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Grout Removal

Removing tile grout When your contractor determines that your grout must be removed, he or she will begin the process of extracting it from between your tiles. It is important that the process of grout repair and removal does not result in damage to your tiles, walls, countertops or joining floors so your contractor will take all the measures necessary to ensure that your tile stays looking great.

What to Expect from your Grout Cleaning Contractor

During your initial meeting with your contractor, they will determine what grout areas can be cleaned, what areas need to be repaired, and what areas need the grout completely removed. Depending on the type of surface you want cleaned or repaired, you may find that you have only small areas that actually need grout removal. .

Your contractor will spend some time prepping the area on which the grout is to be removed. Drop cloths will be placed on anything that may get dusty and the room that will contain most of the work will be sectioned off from the rest of your house. This may seem like an inconvenience, but the dust that is generated when grout is removed can be insidious and you'll be glad your contractor took the time to do this. After the drop cloths and protective sheets have been placed, your contractor may begin to line your tiles with masking tape. This will afford your tiles some sort of protection against the grout removal equipment that your contractor will be using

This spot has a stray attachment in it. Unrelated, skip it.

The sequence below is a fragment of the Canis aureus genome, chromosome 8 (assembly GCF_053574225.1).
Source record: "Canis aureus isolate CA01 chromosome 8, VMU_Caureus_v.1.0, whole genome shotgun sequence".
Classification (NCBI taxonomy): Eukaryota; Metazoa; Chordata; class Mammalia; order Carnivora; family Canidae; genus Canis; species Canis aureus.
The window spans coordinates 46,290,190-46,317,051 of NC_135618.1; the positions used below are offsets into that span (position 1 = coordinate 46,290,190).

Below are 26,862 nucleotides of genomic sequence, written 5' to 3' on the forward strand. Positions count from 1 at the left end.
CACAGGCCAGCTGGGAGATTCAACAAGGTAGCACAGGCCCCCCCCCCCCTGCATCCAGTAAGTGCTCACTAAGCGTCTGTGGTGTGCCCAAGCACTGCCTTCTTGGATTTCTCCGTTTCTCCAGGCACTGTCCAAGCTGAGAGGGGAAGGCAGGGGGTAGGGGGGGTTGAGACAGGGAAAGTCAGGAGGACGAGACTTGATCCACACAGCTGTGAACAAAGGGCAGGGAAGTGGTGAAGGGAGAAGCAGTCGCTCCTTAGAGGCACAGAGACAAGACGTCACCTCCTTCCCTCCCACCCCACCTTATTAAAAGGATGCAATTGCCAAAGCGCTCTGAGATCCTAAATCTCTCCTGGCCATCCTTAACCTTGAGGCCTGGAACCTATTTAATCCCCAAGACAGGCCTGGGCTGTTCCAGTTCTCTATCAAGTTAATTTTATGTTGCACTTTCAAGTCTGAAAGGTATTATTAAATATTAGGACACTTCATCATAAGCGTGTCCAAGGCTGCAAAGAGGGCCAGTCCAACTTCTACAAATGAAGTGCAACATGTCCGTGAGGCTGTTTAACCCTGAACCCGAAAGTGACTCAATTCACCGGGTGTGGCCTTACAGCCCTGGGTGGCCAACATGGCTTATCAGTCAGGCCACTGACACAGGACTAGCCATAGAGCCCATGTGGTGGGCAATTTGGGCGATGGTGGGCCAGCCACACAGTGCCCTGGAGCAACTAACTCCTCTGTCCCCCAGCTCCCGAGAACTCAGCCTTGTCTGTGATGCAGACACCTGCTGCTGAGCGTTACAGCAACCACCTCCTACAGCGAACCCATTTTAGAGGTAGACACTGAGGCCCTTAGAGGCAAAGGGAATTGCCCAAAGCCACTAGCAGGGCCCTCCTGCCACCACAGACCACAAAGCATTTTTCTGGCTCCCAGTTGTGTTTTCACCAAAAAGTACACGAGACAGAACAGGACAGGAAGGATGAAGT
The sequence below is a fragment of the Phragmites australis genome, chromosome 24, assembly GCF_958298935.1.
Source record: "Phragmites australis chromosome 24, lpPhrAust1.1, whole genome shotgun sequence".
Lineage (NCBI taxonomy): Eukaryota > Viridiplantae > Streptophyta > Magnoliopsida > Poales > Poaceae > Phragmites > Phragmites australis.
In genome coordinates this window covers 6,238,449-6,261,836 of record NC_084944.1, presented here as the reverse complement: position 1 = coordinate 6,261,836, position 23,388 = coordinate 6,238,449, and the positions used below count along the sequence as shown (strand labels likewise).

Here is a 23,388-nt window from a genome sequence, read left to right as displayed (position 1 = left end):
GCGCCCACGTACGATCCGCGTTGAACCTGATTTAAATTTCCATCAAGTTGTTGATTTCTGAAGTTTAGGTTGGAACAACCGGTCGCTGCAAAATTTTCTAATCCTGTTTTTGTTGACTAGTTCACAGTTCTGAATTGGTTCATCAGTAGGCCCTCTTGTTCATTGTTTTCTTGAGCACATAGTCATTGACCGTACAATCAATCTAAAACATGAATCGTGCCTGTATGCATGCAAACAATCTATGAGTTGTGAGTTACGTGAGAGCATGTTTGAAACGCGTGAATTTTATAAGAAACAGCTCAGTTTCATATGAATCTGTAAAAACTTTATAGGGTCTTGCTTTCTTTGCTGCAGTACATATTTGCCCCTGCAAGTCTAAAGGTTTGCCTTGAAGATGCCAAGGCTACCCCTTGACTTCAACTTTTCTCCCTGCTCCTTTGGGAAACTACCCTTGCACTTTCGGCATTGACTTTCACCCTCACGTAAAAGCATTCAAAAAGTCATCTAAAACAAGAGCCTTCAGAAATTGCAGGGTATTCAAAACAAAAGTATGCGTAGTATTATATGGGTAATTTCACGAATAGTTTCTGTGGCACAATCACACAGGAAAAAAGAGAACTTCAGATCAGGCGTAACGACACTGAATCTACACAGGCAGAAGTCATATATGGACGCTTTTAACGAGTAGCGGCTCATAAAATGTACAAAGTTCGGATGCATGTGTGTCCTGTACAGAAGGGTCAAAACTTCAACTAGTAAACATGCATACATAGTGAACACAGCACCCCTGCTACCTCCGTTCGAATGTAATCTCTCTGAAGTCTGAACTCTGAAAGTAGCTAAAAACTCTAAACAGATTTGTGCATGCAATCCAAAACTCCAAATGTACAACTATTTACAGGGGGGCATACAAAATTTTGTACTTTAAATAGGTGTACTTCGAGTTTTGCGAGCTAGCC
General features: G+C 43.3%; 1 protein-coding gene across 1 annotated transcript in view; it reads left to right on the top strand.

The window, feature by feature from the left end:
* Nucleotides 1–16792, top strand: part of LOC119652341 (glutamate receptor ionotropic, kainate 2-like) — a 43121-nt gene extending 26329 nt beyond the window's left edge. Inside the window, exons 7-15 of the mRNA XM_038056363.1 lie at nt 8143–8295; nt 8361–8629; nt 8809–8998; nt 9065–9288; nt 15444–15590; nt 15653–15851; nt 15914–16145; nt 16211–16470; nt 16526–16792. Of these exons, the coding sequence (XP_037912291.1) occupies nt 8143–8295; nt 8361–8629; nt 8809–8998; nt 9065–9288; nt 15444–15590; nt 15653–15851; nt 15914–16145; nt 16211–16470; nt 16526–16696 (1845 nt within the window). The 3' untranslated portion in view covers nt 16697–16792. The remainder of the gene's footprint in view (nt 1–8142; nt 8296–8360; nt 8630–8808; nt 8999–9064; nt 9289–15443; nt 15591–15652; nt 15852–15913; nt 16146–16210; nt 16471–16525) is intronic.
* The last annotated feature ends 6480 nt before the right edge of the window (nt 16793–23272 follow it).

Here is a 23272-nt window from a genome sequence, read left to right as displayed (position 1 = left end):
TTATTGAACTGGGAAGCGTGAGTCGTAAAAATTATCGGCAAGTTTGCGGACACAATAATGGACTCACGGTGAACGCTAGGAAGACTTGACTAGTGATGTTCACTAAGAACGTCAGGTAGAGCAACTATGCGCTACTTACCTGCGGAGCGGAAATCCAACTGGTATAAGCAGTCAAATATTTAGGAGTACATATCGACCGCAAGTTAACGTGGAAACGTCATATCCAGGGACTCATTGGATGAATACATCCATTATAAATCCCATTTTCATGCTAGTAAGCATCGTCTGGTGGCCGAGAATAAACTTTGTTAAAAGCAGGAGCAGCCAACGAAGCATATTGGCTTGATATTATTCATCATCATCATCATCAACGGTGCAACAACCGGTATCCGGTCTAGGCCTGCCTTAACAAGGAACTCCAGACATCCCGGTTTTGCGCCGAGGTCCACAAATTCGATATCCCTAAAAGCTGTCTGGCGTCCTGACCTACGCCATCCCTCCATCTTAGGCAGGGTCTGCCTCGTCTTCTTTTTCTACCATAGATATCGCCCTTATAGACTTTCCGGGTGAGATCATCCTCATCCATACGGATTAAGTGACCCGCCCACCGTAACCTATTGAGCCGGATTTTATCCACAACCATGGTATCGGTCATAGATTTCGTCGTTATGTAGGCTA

Next, your contractor will cut a rut into the old grout using a grout saw or a carbide tipped scraper. Regardless of which tool your contractor chooses, it is very easy to accidentally scratch neighboring tile when cutting out old grout. Your contractor has the experience necessary to make sure that your tile is unaffected by the grout removal. Porous grout will be easy to cut through but older grout may be more difficult to remove and could require several passes with the saw. Since older grout can be so resistant your contractor will be very careful not to lose his or her grip on the saw and accidentally chip a tile. Once the grout has been saw cut, some stubborn grout that remains will be removed with the use of a scraper. The scraper can then be used to help widen the rut or groove and will actually pull the grout out of the rut. Your contractor may prefer a chisel and hammer to do this, but either method will work.

As the grout comes loose and begins to fall on the floor, your remaining tile or other flooring is exposed to potential scratches. The tarps your contractor has placed on the floor will help guard against damage, but it is still important to keep pets and family members out of the room until your contractor gives you the okay.After removing the larger pieces of grout, your contractor may use shop a vac to vacuum up the remaining pieces and any dust or residue that remains. Your floor is then ready for new grout and a whole new life.

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